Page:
In 1961, Paul Wolfe took over an orchestra in a small town on Florida Gulf’s Coast. It was called the Florida West Coast Symphony, and it was a modest, community-based orchestra of volunteer musicians.
Thirty-five years later, Wolfe retired from his position as artistic director of the Sarasota Orchestra, a respected professional orchestra known both for quality musicianship and educational programs that attract some of the best young musicians in the world.
Wolfe hadn’t changed jobs. Wolfe himself had transformed his local amateur group into an orchestra with international impact.
Wolfe died Tuesday after a short illness. He was 90 years old.
“The orchestra as we know it was his creation,” said Gordon Greenfield, the marketing manager of the Sarasota Orchestra and a longtime friend of Wolfe. “In many ways, he laid the foundation for Sarasota-Manatee becoming an arts community.”
Wolfe’s contribution to the orchestra didn’t end with his 1996 retirement as artistic director. Until 2002, he was the conductor of Sarasota Orchestra’s youth orchestra. He co-founded the Sarasota Music Festival, one of the most prestigious educational music festivals in the country, serving as its artistic director for 42 years. For 35 years, he was the first violinist with the Florida String Quartet, one of the four chamber ensembles he established and nurtured during his tenure as artistic director of the orchestra. Few orchestras in the world have such strong educational components, and that was Wolfe’s doing.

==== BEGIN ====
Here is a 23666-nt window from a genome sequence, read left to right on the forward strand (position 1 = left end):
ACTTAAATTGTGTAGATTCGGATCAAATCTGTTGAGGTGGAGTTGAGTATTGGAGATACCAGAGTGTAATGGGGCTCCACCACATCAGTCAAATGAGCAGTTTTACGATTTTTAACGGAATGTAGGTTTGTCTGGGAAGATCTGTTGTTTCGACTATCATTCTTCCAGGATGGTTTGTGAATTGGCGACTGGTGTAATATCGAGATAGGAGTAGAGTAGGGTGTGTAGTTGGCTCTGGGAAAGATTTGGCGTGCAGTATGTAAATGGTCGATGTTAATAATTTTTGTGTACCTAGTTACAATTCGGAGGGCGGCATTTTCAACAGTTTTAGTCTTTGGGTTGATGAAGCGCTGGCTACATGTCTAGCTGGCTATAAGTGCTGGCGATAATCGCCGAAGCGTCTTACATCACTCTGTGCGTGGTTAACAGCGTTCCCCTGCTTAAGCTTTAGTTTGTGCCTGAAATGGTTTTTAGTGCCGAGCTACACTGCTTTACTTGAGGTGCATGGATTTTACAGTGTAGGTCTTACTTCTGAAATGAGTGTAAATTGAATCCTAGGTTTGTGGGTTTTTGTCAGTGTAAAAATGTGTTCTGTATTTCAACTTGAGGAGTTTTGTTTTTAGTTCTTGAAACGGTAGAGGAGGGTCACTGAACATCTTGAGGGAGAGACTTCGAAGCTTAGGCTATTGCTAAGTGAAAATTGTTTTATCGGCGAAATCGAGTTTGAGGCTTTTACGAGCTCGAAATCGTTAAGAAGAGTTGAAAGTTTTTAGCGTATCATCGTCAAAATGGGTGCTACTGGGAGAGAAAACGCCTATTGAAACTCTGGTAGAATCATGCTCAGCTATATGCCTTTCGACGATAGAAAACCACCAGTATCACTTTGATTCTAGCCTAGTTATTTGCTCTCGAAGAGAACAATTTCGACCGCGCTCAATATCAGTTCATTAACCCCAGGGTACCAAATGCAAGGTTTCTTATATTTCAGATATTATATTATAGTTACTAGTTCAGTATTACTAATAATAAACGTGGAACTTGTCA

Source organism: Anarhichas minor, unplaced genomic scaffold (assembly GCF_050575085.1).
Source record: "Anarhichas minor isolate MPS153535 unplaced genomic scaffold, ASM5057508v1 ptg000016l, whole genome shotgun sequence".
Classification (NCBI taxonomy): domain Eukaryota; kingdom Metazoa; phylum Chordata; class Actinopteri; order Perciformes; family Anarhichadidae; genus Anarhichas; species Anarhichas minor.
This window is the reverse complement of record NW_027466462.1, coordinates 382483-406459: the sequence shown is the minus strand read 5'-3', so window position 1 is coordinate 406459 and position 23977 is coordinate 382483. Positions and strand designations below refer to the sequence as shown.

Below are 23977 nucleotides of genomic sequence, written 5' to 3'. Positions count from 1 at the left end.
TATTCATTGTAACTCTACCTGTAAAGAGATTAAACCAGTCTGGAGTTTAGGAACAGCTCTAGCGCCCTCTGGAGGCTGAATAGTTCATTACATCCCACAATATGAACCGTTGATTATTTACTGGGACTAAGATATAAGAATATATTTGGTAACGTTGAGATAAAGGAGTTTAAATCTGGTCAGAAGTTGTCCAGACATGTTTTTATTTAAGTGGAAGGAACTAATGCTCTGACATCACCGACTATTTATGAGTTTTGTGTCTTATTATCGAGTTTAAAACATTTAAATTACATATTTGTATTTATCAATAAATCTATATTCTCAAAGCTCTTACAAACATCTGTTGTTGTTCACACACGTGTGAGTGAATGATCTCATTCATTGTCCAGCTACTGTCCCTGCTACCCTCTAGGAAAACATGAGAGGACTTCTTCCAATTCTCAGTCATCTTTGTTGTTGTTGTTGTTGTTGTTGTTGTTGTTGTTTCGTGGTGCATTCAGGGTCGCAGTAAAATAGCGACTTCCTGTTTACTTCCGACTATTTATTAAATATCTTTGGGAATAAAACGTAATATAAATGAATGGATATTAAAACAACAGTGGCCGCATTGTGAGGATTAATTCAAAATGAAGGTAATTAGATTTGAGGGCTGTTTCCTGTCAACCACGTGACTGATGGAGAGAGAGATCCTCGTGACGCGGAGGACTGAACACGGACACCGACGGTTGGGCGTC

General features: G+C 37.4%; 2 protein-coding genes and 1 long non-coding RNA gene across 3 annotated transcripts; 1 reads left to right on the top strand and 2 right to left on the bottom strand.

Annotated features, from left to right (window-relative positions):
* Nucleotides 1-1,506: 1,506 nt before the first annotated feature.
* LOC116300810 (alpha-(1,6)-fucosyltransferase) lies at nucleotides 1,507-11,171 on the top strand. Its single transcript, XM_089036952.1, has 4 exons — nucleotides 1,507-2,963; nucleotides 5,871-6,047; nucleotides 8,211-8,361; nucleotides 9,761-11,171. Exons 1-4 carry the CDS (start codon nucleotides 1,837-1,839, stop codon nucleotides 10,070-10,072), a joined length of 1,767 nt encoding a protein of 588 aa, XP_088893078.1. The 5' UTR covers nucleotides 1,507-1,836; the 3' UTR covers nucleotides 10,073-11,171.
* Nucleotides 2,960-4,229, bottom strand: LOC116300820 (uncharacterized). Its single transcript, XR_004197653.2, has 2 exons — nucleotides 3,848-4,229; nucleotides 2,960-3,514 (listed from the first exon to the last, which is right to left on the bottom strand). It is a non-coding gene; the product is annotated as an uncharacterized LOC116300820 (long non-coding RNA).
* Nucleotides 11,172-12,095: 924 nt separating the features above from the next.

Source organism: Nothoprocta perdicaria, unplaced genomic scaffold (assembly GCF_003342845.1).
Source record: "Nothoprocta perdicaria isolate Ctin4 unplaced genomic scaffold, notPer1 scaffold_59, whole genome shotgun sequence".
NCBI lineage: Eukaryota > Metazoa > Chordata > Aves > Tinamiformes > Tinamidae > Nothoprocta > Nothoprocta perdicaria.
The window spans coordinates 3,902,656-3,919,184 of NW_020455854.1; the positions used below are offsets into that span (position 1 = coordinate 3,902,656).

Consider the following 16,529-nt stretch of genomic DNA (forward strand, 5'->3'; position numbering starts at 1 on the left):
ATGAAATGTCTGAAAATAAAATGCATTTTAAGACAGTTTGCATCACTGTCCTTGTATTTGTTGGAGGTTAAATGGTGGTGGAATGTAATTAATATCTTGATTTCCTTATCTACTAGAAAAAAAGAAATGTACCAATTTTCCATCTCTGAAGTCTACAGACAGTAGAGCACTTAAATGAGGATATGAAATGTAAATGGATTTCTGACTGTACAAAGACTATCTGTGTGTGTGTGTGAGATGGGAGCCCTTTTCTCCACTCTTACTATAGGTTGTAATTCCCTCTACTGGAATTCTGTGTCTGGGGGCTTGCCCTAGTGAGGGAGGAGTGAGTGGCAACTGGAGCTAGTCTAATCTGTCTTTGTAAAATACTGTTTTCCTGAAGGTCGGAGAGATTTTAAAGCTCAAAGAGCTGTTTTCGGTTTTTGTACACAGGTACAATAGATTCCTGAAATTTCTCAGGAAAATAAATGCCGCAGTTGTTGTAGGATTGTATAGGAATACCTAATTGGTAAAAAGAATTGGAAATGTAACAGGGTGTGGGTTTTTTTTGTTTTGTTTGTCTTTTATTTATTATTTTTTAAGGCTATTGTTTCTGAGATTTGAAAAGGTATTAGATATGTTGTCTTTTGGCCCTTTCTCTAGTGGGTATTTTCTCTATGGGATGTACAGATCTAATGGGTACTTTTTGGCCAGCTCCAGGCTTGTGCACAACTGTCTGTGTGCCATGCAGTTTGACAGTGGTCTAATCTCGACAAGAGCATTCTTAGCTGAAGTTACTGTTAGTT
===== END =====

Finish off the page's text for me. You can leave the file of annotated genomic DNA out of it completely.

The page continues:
The was never any ego about him. It was always all about the music.
He was an outstanding musician, conductor and educator, according to the people who knew him best. But when they talk about him, the word that comes up most often is “humble.”
“The was never any ego about him,” said Chris Confessore. “It was always all about the music.”
Confessore was just a teenager when he first got to know Wolfe. Confessore was a young musician who joined the Youth Orchestra, and Wolfe, he said, “was the first actual symphony conductor I ever met.”
He maintained a close relationship with Wolfe through the decades. As his career progressed, Confessore became a student at the Sarasota Music Festival and later a teacher at that festival. He’s now a professional conductor who often performs with the Sarasota Orchestra as a guest conductor.
Wolfe’s impact on the orchestra is apparent in every concert to this day, Confessore said.
“Even though it’s a young orchestra, when you look at the orchestra, you’ll still see a lot of the people in leadership positions are people that Paul hired,” he said.
Most of those people wouldn’t have been here this long, he said, if Wolfe hadn’t built such a nurturing culture.
Wolfe’s passion for the Sarasota Music Festival never waned. Long after he had stepped down as artistic director, he never once missed a day of the festival, even this year, after he had turned 90 years old. Festival participants celebrated his birthday with a performance dedicated to him. Everyone who saw him at the festival marveled at his vitality.
“He was so vibrant,” said RoseAnne McCabe, the administrative director of the Sarasota Music Festival. “Even when he was 90. If you look at a picture of him, you can’t tell whether it’s a new picture or if it’s from 1987. He looked the same.”
He was diagnosed with cancer in July, but he didn’t talk about it a lot. So, many his friend were taken aback by his passing. He seemed as though he would be around forever.
“He was such a remarkable human being,” McCabe said.
He had a diligent approach to music that he also applied to larger things.
“He never gave up, he never settled,” McCabe said. “He was always about ‘How do I make this better? How do I make this music better? How do I make this orchestra better? How do I make this life better?’ You don’t meet very many people like that.”